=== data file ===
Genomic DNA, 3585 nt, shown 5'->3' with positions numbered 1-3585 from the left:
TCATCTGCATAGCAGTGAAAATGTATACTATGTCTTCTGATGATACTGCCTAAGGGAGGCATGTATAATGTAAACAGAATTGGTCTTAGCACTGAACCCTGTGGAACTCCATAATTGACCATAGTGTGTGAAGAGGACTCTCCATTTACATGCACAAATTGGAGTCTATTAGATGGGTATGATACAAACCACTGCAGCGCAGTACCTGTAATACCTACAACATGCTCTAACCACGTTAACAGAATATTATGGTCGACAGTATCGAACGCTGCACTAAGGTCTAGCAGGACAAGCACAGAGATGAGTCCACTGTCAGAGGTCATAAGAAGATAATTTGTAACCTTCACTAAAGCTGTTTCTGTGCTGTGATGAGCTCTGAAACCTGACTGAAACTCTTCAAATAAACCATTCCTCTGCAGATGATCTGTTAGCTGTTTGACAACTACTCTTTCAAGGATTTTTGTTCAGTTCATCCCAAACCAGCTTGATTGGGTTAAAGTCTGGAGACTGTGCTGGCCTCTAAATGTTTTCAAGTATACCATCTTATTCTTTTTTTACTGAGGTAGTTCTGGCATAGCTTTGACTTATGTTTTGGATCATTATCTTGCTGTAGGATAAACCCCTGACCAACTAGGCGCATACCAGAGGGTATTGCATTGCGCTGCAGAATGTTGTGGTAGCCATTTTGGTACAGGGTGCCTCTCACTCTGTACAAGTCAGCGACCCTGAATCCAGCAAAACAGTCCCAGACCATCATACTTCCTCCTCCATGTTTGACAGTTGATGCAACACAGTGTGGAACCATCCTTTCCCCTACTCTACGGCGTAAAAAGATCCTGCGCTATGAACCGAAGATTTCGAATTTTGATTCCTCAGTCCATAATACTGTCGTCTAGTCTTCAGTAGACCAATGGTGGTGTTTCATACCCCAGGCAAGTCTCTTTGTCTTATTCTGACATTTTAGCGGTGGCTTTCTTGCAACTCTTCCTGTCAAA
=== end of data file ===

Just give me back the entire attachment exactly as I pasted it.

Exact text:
Genomic DNA, 3585 nt, shown 5'->3' with positions numbered 1-3585 from the left:
TCATCTGCATAGCAGTGAAAATGTATACTATGTCTTCTGATGATACTGCCTAAGGGAGGCATGTATAATGTAAACAGAATTGGTCTTAGCACTGAACCCTGTGGAACTCCATAATTGACCATAGTGTGTGAAGAGGACTCTCCATTTACATGCACAAATTGGAGTCTATTAGATGGGTATGATACAAACCACTGCAGCGCAGTACCTGTAATACCTACAACATGCTCTAACCACGTTAACAGAATATTATGGTCGACAGTATCGAACGCTGCACTAAGGTCTAGCAGGACAAGCACAGAGATGAGTCCACTGTCAGAGGTCATAAGAAGATAATTTGTAACCTTCACTAAAGCTGTTTCTGTGCTGTGATGAGCTCTGAAACCTGACTGAAACTCTTCAAATAAACCATTCCTCTGCAGATGATCTGTTAGCTGTTTGACAACTACTCTTTCAAGGATTTTTGTTCAGTTCATCCCAAACCAGCTTGATTGGGTTAAAGTCTGGAGACTGTGCTGGCCTCTAAATGTTTTCAAGTATACCATCTTATTCTTTTTTTACTGAGGTAGTTCTGGCATAGCTTTGACTTATGTTTTGGATCATTATCTTGCTGTAGGATAAACCCCTGACCAACTAGGCGCATACCAGAGGGTATTGCATTGCGCTGCAGAATGTTGTGGTAGCCATTTTGGTACAGGGTGCCTCTCACTCTGTACAAGTCAGCGACCCTGAATCCAGCAAAACAGTCCCAGACCATCATACTTCCTCCTCCATGTTTGACAGTTGATGCAACACAGTGTGGAACCATCCTTTCCCCTACTCTACGGCGTAAAAAGATCCTGCGCTATGAACCGAAGATTTCGAATTTTGATTCCTCAGTCCATAATACTGTCGTCTAGTCTTCAGTAGACCAATGGTGGTGTTTCATACCCCAGGCAAGTCTCTTTGTCTTATTCTGACATTTTAGCGGTGGCTTTCTTGCAACTCTTCCTGTCAAA